Album Review: Pariso – Consanguinity

imageIt takes a lot for a man to admit when he’s wrong. Earlier this year, when Pariso had an off-day supporting Narrows, I dismissed their new material as “characterless and generic". However, “Consanguinity”, which has been released completely spontaneously (“no build-up, no pre-order, no hype”, the band state as the rationale behind such a decision) puts my tail firmly in-between my legs; as though their approach is still mostly forceful and brawny, there is a considerable amount of heart behind this work; behind the fierce and aggressive exterior lies a – dare I say it – tender side, and consequently, ‘Consanguinity’ shows a new dimension to Pariso rarely seen before.

Previous full-length ‘Nothing Beyond Everything After’, which preceded this release by just over a year, was a juggernaut of a record with all the subtlety of a brick to the face. There are moments that recreate that level of ferocity, such as the one-two punch of ‘Maniai’ and ‘Pigs’ (two ready-made mosh pit favourites) that represent the more traditional Pariso aggression, it’s when ‘Tower Of Genus’ kicks in that things really get interesting.  Featuring the vocal talents of Katie Malco, this slower-paced number has a feel of latter-day Bring Me The Horizon about it, and may just be the most emotively raw thing Pariso have recorded to date.

<a href=“” data-mce-href=“”>Consanguinity by Pariso</a>

Another guest appearance, this time Daniel Mills of Cold World sharing the mic with Pariso vocalist Mazz Gambardella, on ‘Trolljegeren’ triggers a more atmospheric take – the riffs are still gargantuan, but the album benefits from relenting its full-frontal assault, if only for a brief moment. The lyrical themes of this record are predominantly based around family and relationships, which inspires some introspective and moving lyrics from Gambardella, particularly on tracks like ‘Montserrat’. An injection of new blood into the South-East London quintet in the form of guitarist Alex Heffernan has served them well, as his technical attributes shine through on tracks like ‘The Separation’.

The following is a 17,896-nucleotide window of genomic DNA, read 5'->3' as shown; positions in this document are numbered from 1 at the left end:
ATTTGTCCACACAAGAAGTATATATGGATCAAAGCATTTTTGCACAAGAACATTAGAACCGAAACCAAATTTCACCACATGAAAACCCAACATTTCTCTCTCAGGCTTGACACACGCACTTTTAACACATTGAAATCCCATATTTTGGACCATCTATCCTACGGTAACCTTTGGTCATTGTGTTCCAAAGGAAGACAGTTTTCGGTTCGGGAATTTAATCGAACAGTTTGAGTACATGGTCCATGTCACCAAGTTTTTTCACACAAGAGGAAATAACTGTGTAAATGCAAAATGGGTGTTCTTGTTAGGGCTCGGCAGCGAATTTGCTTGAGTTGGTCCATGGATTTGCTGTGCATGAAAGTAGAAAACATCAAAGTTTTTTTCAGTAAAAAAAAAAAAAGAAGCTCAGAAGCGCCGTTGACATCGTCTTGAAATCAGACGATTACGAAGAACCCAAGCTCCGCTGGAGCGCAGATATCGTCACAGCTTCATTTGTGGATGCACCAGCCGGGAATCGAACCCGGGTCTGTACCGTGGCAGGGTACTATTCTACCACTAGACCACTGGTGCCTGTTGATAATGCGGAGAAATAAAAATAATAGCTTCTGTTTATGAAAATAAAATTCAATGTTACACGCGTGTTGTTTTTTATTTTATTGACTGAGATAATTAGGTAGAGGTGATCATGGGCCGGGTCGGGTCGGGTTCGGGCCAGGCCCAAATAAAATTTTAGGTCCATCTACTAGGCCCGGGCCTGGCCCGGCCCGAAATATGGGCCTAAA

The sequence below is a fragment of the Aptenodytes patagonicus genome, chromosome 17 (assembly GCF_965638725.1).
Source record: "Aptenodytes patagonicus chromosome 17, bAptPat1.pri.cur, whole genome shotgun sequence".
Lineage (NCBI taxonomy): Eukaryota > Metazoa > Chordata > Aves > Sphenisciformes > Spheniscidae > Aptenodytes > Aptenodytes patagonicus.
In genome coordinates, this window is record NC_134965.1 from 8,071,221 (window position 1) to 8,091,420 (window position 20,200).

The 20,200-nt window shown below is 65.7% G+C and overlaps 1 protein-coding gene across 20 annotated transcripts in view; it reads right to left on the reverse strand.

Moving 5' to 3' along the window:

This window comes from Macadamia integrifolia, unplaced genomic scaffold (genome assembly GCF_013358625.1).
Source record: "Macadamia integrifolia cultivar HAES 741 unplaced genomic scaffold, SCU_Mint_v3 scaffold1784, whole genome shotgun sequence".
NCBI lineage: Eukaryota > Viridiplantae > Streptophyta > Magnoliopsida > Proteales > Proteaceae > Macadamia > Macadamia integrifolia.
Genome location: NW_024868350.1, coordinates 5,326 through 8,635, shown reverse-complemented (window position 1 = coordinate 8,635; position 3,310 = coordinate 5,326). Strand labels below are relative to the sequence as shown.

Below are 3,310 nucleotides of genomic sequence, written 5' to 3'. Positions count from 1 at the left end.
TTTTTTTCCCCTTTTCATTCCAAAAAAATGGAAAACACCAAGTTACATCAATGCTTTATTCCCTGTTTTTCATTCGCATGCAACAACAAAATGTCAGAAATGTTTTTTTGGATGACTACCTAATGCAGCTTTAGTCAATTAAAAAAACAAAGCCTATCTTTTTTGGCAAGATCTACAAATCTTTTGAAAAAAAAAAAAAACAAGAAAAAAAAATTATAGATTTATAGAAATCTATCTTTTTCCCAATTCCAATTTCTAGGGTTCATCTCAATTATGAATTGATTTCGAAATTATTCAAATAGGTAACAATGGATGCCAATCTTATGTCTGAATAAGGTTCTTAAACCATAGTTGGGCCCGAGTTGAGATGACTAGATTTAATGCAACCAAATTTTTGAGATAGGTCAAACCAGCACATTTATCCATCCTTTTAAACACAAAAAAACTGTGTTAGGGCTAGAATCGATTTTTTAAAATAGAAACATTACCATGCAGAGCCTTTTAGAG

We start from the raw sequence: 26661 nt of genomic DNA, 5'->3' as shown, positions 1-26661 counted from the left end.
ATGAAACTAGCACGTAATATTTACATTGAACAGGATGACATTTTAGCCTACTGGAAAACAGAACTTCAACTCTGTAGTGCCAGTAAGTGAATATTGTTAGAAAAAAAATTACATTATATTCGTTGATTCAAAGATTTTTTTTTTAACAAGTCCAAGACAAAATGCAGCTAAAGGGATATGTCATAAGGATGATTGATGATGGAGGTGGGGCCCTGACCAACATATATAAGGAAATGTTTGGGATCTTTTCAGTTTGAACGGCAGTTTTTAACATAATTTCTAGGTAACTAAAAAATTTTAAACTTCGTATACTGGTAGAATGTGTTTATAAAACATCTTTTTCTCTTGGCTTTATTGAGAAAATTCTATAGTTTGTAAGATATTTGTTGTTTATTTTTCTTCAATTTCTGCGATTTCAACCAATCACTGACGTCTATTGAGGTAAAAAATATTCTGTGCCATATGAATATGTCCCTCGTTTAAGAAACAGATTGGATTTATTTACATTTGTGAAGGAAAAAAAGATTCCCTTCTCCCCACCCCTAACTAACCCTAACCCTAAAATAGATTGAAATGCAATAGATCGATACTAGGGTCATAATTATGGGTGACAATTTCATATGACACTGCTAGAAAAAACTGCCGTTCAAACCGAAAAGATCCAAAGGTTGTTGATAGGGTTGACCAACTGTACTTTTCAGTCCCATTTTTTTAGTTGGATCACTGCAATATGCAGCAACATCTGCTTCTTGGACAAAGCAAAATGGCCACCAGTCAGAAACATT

‘Consanguinity’ isn’t without its faults – there are a couple too many throwaway tracks like ‘Methuselah’ and ‘Equivocation’ that distance it from greatness, but this record has definitely proved Pariso are more than a “silly t-shirt band” (the words of guitarist Alex Fitzpatrick, not mine). This has developed in the right direction from earlier efforts – another brutish display would have sounded a little stale, but Lewis Johns (producer of many fantastic UK hardcore records) has ably aided Pariso to discovering other facets to their output. Best get off now, that humble pie is about ready to come out of the oven.


‘Consanguinity’ by Pariso is out now on Tangled Talk Records.

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Words by Ollie Connors (@olliexcore)


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